Therefore, the film was seen as a new form of documentary because of the diverse viewpoints explored. These viewpoints reinforce verisimilitude but eliminate any potential confusion because of the clear storyline. Morris manages to obtain critical evidence that shows that the prosecution was anxiously waiting to charge Adams with no fair trial process. Consequently, critical evidence was concealed, and Morris strives to expose the conspiracy between the police and the prosecution.
While Morris introduced a new form of documentary, critics did not fail to offer their views. Notably, “Thin Blue Line” was never recognized as a documentary because of the inherent dramatization (Lankford para. 6). However, the claim of dramatization was seen as more technical rather than representative. That is, dramatizations in the film were not a misrepresentation of facts. They were recreations of specific perspectives of persons interviewed. The slow-motion image of the dropping milkshake captured “the realness of the film” (Lankford para. 6). Morris violated multiple previously established rules of documentaries, which avoided ‘fairness’ but hell-bent on proving the innocence of Adams, dismissed detachment, advocated for Adams, and matched and mixed interviews to prove his points using professionals actors and participants (Levy para. 7). The film was thus seen as a form of augmented reality driven by acting devices, a stylized, nearly dreamlike version of the legal process (Levy para. 8).
“Thin Blue Line” employs reenactment of the subject matter from different perspectives of the involved persons and professionals to ensure that the audience can better grasp facts and notice failures in the interpretation of facts and separate fiction from facts (Coccellato para. 2). More importantly, reenactment does not create fiction or distort facts of the killing. Morris uses reenactment in an open way to ensure that viewers can notice them. Reenactments present vital aspects of the interviews and case facts to allow Morris to demonstrate a potential ‘chain of interferences’ and failure in the system. The reenacted milkshake scene clearly captures the discrepancies between actual events and Turko’s statement, and, therefore, Morris aims for new facts to develop a novel narrative. Thus, memory and perception could fail and, thus, selective at best. Purists do not appreciate reenactments because of their standards that require present images and the non-involvement of the director (Lankford para. 6). Reenactment generally lacks normal dramatization. The audience must evaluate what is presented. For Morris, “low-key lighting and silhouetted framing of the individual players” (Coccellato para. 5) demonstrates the reenactment of scenes.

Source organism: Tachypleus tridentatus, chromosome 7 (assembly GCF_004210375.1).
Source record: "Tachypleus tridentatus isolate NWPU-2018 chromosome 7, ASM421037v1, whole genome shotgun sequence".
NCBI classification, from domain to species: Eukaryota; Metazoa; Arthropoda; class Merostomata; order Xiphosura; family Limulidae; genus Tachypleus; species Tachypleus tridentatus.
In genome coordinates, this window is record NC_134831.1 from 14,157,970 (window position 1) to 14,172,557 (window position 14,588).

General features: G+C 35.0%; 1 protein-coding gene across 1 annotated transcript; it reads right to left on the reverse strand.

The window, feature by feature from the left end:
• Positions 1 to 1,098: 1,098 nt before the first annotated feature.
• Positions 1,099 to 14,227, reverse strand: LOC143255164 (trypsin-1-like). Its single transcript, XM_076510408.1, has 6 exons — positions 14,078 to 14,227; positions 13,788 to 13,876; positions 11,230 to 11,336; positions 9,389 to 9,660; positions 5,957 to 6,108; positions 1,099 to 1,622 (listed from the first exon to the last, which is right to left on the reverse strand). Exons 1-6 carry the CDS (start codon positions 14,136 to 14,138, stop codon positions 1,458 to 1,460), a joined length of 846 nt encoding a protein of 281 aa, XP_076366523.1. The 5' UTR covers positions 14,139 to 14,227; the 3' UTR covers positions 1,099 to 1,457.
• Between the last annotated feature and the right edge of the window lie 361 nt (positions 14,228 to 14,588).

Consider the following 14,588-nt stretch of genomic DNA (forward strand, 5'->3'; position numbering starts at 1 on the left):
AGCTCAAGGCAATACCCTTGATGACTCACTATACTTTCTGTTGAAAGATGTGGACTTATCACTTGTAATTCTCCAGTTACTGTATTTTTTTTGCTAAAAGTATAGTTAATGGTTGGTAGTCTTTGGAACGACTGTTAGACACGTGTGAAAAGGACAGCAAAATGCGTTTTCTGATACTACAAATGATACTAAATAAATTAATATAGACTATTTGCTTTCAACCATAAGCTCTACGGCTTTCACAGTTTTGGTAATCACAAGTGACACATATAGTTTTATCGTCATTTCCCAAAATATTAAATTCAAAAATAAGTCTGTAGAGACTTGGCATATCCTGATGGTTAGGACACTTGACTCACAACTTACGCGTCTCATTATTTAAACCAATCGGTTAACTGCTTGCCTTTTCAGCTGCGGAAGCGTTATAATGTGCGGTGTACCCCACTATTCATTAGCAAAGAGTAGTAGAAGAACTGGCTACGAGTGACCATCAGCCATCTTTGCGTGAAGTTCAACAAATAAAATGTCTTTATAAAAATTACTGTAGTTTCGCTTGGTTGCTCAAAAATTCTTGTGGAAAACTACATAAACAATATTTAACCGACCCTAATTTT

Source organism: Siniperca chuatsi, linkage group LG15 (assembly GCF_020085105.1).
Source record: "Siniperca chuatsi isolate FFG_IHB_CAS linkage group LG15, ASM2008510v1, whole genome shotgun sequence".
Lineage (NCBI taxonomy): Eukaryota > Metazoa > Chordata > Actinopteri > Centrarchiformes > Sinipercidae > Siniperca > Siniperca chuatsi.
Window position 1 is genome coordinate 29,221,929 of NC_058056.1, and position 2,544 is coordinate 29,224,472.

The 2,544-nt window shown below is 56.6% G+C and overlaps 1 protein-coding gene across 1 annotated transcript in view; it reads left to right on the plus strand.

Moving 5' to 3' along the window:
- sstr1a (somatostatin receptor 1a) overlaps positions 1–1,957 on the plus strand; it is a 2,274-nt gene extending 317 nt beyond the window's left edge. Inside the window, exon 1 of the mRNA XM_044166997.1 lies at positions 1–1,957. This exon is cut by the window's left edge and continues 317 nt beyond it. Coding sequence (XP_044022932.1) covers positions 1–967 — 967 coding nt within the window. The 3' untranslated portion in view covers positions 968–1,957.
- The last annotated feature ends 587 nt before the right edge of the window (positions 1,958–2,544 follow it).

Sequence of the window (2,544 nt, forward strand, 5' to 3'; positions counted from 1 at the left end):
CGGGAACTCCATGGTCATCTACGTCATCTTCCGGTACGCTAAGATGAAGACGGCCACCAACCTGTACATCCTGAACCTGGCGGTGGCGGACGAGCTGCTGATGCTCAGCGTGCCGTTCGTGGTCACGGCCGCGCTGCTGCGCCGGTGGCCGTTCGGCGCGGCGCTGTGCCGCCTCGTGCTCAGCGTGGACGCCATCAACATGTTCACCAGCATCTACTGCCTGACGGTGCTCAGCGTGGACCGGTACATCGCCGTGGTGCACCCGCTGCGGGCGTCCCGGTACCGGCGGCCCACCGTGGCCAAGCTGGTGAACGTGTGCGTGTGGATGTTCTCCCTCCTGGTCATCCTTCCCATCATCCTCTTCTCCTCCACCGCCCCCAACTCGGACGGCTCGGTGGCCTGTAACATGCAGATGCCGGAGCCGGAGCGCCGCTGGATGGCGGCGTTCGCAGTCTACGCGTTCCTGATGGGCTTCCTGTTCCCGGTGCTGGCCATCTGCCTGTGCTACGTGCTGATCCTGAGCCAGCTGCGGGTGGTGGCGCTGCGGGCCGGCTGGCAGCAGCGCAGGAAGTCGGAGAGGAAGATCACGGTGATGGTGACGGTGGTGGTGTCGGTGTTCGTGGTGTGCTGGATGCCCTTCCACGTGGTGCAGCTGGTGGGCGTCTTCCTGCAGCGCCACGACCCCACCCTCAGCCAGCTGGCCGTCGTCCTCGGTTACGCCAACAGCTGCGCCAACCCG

The impact of “Thin Blue Line” on the conviction of Adams is extremely important. After more than 12 years in prison, Adams’ conviction was eventually dismissed due to “malfeasance by the prosecuting attorney Douglas Mulder, and inconsistencies (aka “whoppers”) in the testimony of Emily Miller” (Cone para. 10). Adams’ lawyer cited suppression of evidence and perjured testimony. After a year following the release of the film, Adams was set free in 1989, but Harris was never indicted for the killing of the police officer, Robert Wood. Nonetheless, in 2004, he was executed for another murder case (Cone para. 10). Mulder colluded with the key witness Harris to frame Adams, but Mulder denied such claims. This documentary film explores the thin line between fiction and truth. The stylized pictures and other minor details that were increasingly important for the documentary were used to portray the flaws of “American justice, immoral motivations, withheld data, interpretations of “facts” and the inevitably murky and Rashomon-like nature of “truth” (Levy para. 9). Noticeably, Morris does not show that he fully understands the victim and lets the audience answer the raised questions.